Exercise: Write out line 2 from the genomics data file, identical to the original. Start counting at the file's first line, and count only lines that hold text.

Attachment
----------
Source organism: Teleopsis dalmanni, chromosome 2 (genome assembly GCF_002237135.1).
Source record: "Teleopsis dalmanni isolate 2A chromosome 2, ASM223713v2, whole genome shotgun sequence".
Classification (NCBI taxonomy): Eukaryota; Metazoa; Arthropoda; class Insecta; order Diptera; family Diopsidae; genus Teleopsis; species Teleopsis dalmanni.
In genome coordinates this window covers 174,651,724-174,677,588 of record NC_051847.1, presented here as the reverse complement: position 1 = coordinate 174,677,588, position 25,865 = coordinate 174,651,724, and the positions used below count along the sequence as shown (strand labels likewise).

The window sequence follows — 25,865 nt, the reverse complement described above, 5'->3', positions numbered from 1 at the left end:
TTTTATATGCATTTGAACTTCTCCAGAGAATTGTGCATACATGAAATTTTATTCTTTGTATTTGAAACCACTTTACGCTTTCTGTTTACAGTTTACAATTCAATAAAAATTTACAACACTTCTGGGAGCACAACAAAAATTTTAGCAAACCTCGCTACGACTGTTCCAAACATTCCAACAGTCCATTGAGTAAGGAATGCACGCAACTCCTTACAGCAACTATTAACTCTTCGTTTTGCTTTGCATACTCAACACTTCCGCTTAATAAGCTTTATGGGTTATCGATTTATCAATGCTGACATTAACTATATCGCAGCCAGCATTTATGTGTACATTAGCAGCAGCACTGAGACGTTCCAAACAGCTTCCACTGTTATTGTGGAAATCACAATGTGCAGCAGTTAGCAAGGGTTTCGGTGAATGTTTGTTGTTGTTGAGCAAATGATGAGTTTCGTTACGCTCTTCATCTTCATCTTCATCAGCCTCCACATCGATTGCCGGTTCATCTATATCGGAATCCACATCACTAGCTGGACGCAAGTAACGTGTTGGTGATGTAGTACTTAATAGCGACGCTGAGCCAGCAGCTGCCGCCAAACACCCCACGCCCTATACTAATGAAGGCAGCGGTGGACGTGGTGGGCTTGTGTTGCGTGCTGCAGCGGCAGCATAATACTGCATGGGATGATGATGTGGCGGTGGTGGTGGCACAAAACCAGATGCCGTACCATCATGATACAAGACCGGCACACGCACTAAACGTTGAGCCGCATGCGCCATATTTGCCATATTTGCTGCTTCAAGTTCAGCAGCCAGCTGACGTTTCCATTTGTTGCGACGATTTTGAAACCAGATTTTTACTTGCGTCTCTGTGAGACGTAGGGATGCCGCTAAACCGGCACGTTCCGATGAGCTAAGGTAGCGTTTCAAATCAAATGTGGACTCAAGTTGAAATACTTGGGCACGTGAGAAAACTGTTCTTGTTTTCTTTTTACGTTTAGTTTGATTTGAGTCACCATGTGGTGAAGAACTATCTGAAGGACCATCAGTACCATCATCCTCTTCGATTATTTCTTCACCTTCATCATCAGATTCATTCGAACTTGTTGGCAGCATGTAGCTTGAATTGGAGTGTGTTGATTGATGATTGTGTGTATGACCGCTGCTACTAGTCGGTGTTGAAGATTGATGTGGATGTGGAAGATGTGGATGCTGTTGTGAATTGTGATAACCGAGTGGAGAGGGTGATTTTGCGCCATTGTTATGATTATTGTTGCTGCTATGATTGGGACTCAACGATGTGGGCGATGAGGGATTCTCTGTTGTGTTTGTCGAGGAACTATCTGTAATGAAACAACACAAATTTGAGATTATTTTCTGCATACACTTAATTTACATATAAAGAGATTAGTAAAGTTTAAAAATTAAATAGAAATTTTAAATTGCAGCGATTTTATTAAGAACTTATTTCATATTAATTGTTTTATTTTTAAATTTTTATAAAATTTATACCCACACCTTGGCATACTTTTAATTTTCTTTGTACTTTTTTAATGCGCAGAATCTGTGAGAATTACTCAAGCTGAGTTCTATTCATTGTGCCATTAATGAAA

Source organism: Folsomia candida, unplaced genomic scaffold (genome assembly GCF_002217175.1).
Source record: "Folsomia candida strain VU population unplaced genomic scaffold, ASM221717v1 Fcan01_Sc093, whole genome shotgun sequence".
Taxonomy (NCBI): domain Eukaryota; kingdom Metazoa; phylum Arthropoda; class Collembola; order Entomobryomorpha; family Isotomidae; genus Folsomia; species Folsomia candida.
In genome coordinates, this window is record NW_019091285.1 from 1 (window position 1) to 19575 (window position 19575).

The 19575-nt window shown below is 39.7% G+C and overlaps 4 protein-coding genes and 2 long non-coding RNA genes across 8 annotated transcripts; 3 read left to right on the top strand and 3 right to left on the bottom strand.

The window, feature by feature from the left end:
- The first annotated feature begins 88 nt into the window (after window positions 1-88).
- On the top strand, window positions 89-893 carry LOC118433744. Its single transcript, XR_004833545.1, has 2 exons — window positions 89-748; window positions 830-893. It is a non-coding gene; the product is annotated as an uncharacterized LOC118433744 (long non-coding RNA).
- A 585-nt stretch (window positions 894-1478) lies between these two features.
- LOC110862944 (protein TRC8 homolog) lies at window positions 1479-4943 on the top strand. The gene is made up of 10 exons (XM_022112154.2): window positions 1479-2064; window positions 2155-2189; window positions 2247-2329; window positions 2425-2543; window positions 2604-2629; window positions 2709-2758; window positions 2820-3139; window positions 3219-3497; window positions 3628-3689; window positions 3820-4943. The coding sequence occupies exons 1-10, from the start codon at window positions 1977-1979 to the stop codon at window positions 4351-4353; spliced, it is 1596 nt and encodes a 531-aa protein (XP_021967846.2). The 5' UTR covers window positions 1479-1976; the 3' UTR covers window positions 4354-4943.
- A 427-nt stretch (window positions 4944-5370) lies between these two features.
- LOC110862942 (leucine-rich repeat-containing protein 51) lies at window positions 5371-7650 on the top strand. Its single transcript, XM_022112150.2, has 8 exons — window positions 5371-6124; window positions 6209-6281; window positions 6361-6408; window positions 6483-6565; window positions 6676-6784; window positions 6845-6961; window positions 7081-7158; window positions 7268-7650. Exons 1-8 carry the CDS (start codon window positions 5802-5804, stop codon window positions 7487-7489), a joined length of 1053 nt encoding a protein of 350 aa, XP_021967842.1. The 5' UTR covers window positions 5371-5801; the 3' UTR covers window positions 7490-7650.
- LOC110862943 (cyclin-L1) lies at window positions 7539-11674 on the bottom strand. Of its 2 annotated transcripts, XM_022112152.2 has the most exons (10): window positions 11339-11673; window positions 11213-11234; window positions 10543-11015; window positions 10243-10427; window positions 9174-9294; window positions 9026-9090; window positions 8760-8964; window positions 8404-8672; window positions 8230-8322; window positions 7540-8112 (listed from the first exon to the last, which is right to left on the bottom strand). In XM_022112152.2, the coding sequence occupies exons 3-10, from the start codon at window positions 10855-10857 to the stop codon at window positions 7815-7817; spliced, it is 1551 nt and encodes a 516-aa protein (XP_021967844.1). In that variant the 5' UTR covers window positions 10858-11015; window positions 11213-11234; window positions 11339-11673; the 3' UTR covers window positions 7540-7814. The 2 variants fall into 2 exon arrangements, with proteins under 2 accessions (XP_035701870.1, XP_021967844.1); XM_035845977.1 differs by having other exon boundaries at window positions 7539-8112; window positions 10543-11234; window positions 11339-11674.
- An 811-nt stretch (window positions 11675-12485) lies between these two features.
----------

Source record: "Teleopsis dalmanni isolate 2A chromosome 2, ASM223713v2, whole genome shotgun sequence".